A Canadian official declined to comment and referred back to remarks from Prime Minister Justin Trudeau, who said last week he was encouraged by optimism coming from the US and Mexico but won’t sign just any deal.
On Saturday, Seade told reporters that the nations have resolved concerns that the deal had too many restrictions on how the next government can treat foreign oil companies investing in Mexico.
The US and Mexico in recent weeks had largely focused on the thorny issue of car manufacturing, as the Trump administration pushes for a deal aimed at boosting factory jobs in the US Washington has proposed tightening regional content requirements for car production and having a certain percentage of a car manufactured by higher-paid workers.
While a US proposal to increase tariffs on cars imported from Mexico that don’t meet new Nafta content rules has long been a sticking point, that issue appears to have been resolved.
The US agreed to keep the 2.5% tariff currently applied under World Trade Organization rules if the cars are made at factories that already exist, according to two people familiar with the plans, who asked not to be named discussing private negotiations.
That would leave open the possibility that cars that don’t meet the rules and are built at new plants could face tariffs of 20-25%, pending the results of a Section 232 national security investigation that Trump ordered in May, the people said.
While Trump has floated the idea of negotiating bilateral trade accords -- finalizing one with Mexico before moving to pursue a separate pact with Canada -- both Mexico and Canada have said they want to keep a three-nation deal.
The scope of what deal could be announced, or when Canada will rejoin is unclear. And several steps remain before any new Nafta would kick in. Among them:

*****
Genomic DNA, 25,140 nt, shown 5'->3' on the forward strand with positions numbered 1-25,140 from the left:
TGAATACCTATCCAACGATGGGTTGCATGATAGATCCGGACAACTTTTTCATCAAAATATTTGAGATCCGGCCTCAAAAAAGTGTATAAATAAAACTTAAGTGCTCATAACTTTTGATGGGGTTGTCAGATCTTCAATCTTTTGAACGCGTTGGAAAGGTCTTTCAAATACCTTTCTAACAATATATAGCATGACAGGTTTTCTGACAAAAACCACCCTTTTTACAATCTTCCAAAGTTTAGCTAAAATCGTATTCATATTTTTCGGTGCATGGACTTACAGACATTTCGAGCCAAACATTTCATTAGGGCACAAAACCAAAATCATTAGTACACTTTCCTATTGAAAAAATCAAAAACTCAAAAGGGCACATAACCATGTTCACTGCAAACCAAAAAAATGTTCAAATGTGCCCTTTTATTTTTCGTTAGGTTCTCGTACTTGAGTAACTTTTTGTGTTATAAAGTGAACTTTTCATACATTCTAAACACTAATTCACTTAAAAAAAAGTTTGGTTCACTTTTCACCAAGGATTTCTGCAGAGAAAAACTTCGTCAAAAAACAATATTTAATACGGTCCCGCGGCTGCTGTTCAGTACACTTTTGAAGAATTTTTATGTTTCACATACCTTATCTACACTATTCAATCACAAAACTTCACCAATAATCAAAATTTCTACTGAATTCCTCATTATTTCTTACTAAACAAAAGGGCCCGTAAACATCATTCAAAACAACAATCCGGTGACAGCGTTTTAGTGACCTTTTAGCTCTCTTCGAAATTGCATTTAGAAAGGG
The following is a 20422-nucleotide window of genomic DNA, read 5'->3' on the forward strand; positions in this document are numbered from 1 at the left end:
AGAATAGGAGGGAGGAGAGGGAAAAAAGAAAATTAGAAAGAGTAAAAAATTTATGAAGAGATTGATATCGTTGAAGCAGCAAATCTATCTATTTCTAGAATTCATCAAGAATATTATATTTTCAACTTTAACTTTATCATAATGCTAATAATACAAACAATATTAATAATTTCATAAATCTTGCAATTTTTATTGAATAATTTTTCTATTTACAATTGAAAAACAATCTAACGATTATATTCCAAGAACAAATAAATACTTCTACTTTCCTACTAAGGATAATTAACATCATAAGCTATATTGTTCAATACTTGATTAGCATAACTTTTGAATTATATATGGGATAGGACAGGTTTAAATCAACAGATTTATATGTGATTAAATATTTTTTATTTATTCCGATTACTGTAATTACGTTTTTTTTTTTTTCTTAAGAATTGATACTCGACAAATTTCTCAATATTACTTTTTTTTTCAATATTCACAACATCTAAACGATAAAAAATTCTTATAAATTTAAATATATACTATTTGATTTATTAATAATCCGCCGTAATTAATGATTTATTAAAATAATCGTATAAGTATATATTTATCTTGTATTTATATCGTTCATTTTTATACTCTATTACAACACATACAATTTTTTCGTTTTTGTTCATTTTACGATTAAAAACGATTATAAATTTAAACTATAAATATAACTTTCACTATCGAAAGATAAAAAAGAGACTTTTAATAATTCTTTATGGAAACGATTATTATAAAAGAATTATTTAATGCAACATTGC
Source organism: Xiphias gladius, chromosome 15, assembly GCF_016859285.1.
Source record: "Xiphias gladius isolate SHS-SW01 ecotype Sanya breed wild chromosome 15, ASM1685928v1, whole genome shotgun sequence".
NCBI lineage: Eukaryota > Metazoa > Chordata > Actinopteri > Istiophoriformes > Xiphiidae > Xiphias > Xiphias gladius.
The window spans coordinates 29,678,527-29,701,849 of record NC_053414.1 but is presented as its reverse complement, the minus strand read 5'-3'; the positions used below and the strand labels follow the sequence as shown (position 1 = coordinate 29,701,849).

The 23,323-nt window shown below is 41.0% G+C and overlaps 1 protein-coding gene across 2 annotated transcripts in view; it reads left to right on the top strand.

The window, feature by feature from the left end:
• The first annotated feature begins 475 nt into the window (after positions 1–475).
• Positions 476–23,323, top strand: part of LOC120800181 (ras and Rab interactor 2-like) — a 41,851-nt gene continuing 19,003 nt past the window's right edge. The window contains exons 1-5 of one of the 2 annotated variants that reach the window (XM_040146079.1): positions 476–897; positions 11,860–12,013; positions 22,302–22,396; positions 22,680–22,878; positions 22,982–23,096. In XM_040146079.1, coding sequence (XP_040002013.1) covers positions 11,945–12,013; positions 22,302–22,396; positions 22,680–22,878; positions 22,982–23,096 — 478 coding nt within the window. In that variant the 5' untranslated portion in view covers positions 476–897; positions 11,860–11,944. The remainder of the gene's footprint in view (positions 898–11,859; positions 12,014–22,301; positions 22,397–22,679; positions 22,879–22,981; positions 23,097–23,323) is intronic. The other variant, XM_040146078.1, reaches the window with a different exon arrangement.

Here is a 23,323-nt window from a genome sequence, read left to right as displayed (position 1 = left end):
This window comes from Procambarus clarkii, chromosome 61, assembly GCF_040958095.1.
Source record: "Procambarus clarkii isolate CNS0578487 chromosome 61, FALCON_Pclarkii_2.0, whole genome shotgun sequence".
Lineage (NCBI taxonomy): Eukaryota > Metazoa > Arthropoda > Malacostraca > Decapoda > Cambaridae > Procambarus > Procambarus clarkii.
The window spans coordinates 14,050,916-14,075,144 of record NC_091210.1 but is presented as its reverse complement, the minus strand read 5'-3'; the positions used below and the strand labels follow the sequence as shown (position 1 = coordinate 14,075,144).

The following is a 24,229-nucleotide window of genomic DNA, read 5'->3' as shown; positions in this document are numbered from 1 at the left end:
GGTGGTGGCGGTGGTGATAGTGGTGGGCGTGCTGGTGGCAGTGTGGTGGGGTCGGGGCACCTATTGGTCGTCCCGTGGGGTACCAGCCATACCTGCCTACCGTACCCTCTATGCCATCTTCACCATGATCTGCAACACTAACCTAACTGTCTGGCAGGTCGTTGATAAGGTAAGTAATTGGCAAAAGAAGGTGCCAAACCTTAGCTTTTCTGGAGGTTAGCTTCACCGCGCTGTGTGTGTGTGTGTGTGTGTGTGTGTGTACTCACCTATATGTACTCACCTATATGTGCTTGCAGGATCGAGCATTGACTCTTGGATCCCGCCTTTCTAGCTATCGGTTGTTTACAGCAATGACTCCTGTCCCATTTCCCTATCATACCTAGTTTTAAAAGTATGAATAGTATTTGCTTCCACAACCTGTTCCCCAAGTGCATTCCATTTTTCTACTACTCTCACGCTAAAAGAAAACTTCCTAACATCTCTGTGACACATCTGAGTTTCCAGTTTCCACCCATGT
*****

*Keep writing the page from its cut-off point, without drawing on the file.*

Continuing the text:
Canada tags back in: One of the core Nafta fights has been on cars -- namely, low Mexican wages luring manufacturing jobs to the country. A breakthrough between the US and Mexico on wages would be a big development, but Canada would still have to agree on that and all other issues.
Mostly-Canadian things: The US-Mexico negotiations have been bilateral talks on how a three-way pact would look. But Canada and the US have their own issues, including dairy. The US wants to dismantle Canada’s dairy system, which is designed to avoid oversupply that’s something of a sacred political cow in the country. Trudeau has pledged he won’t abandon it entirely. Another core dispute is over Chapter 19 dispute panels, considered a deal-breaker for Canada, but which the US wants to eliminate.
US Congress and the mid-terms: A new Nafta deal will almost certainly be left to the new Congress to consider following mid-term elections in November. How those votes go will depend on who gets elected.
Other Tariffs: Hanging over talks are Trump’s other trade measures, including tariffs on steel and aluminum and threatened tariffs on vehicles and parts. While technically separate, Canada and Mexico are hoping to secure exemptions from these as part of any deal to revamp Nafta. Progress here remains unclear.
The Good News: Talks have been conducted under repeated threats by Trump to quit the accord. If Trump blesses a bilateral breakthrough with Mexico, it would be a sign that he won’t soon quit the existing deal -- ensuring some continuity and certainty for manufacturers, farmers and other sectors who rely on the pact.